Georgia’s argument over ‘Michel’ is finished, at least for now


While the democratic process in Georgia benefits from the advice and encouragement of friends and partners, its politics must find its way back to consensus and trust building on its own terms.

On April 19th, 2021 in Tbilisi during an official ceremony the so-called But the ruling party soon decided to abandon the agreement on June 28th. Inga Grigolia, executive director of the opposition channel TV Pirveli, quickly argued that this represented a step toward dictatorship in Georgia and called on all of the country’s opposition leaders to leave the parliament. Despite this, GD party officials have argued that the deal was ultimately broken by the rival United National Movement (UNM), which has refused to follow the agreement. Indeed, it is clear that neither the political opposition nor its supporters actually follow the spirit of the document. Some opposition leaders like Nika Melia (UNM) and Zurab Girchi Japaridze (Girchi) have already left parliament and plan to challenge the government from the outside. Additionally, some civil society figures, as well as European and American representatives, have criticised the opposition for its unwillingness to continue negotiations that could help find a peaceful solution to the country’s ongoing political crisis. At the same time, upcoming municipal elections are set for October and this means that political rivalry will once again reach a peak in Georgia.

Apart from a desire to simply maintain political power, what actually determined GD’s decision to abandon the agreement? Was the Charles Michel agreement ultimately fit for purpose? Perhaps most importantly, could the agreement actually help deal with the political crisis among Georgia’s elite?

Crisis postponement

Charles Michel’s document was initially full of problems. The deal was signed following the so-called March 8th agreement. However, it was pretty obvious that both the government and the opposition participated due to possible cuts in foreign financial support. Representatives of the local opposition were especially nervous as they were brought to the table largely due to the aggressive nature of the negotiations. The whole deal was directly enforced from the top-down both in a national and international sense. So far, both the government and (perhaps even more) the opposition have been unwilling to find common ground. The agreement did not solve the crisis. Instead, it simply postponed it for a while. Both sides were not enthusiastic about the deal and this led to GD seeing no sense in being devoted to a ‘piece of paper’. It must be also noted that the country as a whole is not in a crisis. Indeed, it is Georgia’s elites that find themselves in a crisis as soon as there is no real vision beyond statements related to NATO and EU integration. These people have fought a fierce battle for the hearts and minds of the Georgian population and this has nothing to do with being pro-Russian or pro-Western. Power ultimately corrupted these groups and this has left regular citizens in a difficult situation. Due to this, it could be said that there are still many problems to deal with in Georgian politics and society.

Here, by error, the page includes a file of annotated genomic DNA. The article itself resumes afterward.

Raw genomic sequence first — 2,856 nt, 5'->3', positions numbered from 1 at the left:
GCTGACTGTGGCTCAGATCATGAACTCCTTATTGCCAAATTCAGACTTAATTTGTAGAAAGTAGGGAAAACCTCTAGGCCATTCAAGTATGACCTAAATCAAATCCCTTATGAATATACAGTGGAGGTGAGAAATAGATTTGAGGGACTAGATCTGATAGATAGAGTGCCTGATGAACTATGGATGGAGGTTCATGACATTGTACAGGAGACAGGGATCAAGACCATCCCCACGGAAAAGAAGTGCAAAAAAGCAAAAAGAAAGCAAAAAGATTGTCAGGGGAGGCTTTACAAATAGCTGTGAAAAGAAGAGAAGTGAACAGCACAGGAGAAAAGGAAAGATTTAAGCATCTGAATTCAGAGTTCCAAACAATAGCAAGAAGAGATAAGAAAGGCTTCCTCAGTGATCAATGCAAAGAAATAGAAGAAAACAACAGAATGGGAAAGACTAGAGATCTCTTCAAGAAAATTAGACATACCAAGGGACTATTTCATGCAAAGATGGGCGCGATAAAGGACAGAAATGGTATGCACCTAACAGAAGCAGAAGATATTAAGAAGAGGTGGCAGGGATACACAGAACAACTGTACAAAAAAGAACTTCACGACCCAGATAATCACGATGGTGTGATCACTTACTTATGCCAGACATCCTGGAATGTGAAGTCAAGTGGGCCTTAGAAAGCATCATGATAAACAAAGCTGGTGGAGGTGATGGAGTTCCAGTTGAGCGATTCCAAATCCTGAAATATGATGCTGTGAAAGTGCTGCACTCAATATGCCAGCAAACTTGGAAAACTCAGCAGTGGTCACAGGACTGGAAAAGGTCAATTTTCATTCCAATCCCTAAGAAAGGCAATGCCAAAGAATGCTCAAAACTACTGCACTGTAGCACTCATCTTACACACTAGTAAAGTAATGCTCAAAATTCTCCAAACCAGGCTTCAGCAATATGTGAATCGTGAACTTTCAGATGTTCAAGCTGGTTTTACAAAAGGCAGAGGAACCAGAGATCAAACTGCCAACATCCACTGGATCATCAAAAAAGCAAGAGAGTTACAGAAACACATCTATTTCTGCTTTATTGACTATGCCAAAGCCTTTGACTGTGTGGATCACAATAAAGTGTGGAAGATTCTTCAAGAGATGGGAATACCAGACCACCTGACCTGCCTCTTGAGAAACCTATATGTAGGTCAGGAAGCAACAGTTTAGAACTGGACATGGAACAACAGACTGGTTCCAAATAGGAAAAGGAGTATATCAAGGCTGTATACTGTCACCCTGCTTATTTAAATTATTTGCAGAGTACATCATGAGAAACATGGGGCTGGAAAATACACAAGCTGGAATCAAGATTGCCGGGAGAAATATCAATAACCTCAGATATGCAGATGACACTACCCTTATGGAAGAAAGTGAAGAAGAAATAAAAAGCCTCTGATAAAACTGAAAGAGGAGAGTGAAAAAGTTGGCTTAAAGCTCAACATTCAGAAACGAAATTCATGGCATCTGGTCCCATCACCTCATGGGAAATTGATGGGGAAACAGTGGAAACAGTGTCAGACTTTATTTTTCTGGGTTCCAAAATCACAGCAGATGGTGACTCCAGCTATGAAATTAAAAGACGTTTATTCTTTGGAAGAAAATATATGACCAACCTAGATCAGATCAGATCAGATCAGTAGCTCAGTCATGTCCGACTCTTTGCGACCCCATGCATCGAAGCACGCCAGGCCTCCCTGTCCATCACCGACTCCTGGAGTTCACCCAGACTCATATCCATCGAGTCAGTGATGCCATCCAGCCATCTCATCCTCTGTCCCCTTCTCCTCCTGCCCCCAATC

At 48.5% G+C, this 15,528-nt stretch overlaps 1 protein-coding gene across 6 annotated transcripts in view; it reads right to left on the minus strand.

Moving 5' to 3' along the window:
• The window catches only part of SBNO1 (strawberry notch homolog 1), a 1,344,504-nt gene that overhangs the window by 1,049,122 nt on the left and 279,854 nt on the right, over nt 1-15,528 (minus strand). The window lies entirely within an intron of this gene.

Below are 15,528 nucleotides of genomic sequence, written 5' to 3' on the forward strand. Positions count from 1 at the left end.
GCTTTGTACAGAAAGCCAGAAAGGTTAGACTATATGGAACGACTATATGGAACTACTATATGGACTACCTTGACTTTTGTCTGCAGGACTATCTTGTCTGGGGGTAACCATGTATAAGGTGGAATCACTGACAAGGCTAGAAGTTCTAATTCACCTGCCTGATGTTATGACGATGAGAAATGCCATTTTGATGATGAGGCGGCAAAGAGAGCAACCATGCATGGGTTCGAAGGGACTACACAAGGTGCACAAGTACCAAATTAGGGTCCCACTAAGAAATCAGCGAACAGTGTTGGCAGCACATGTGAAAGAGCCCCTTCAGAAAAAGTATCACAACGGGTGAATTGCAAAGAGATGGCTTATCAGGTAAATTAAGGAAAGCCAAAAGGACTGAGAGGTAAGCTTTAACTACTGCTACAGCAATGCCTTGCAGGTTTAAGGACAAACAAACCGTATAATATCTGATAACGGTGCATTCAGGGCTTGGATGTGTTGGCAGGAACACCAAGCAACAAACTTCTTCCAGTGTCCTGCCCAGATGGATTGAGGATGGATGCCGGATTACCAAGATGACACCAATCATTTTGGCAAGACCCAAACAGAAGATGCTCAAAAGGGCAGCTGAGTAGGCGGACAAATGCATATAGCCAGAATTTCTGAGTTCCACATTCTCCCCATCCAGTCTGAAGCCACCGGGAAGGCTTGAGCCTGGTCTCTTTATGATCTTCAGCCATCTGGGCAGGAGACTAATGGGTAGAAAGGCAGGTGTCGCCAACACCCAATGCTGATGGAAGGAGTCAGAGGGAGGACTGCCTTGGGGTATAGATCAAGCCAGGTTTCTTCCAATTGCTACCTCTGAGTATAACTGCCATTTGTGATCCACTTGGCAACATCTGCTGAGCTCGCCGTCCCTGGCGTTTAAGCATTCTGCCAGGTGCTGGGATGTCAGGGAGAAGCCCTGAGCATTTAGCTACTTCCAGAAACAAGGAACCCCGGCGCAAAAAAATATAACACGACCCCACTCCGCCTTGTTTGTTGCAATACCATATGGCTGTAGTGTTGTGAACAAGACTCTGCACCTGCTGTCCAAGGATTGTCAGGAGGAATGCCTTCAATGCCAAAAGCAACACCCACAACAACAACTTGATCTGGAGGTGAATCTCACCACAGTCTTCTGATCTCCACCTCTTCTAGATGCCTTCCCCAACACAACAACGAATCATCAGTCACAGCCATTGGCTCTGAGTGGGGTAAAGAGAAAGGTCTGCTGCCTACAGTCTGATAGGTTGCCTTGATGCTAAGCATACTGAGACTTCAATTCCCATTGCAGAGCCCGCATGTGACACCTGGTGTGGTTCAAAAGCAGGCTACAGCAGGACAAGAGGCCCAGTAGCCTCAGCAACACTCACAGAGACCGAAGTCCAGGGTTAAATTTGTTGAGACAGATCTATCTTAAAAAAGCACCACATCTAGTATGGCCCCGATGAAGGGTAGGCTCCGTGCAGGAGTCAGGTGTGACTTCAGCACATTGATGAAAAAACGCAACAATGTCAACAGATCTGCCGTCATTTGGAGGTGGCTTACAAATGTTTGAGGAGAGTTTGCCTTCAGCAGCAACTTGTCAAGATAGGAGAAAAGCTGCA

GD strikes back

GD’s opponents currently argue that the government is unsure if it will receive enough support in the upcoming municipal elections to avoid an early parliamentary vote. This is ultimately one of the key parts of the Michel agreement. However, it would be naïve to think that the government will not be able to gather the necessary 43 per cent of votes in October. Moreover, it is obvious that GD will win the Tbilisi mayoral elections, as their candidate Kakha Kaladze enjoys widespread support. Due to this, there appear to be three complex issues that seemingly pushed the ruling party to abandon the deal.

The first issue is the UNM’s refusal to sign the agreement. The idea behind Charles Michel’s document was to guarantee the distribution of power and responsibilities within the country’s political system. The political opposition is keen to gain power but it seems that the UNM simply wants to make a come back without taking any real responsibility. It is generally accepted in Georgian political culture that responsibility is all about what the government is doing. As a result, other political forces are unwilling to recognise that their parliamentary membership also matters. Of course, a deal only matters when all the main actors agree to uphold its principles. As Machiavelli noted, if your opponent does not follow an agreement, then there is no sense in you following it.

Secondly, after the dramatic events that took place in early July, which even arguably led to the death of TV cameraman Lekso Lashkarava, some minor opposition groups refused to fully engage with the parliament unless their demands were accepted by Tbilisi. Furthermore, various opposition broadcasters worked with the political opposition to sabotage the everyday functioning of the parliament. Due to these events, even the minor parties are now refusing to actually implement the agreement. General lack of trust in the government, especially in relation to the commission meant to investigate the October 31st elections, has also played a role in parties refusing to respect the agreement. So far, both the UNM and various minor opposition parties have failed to follow the spirit of the document and left the real responsibilities to GD. Thus, in order to make the agreement easier to implement, the Michel deal placed all the responsibilities of power distribution on the ruling party. The other groups that signed the document just signed it and hoped to get more power instead of additional duties. These would simply be a political headache.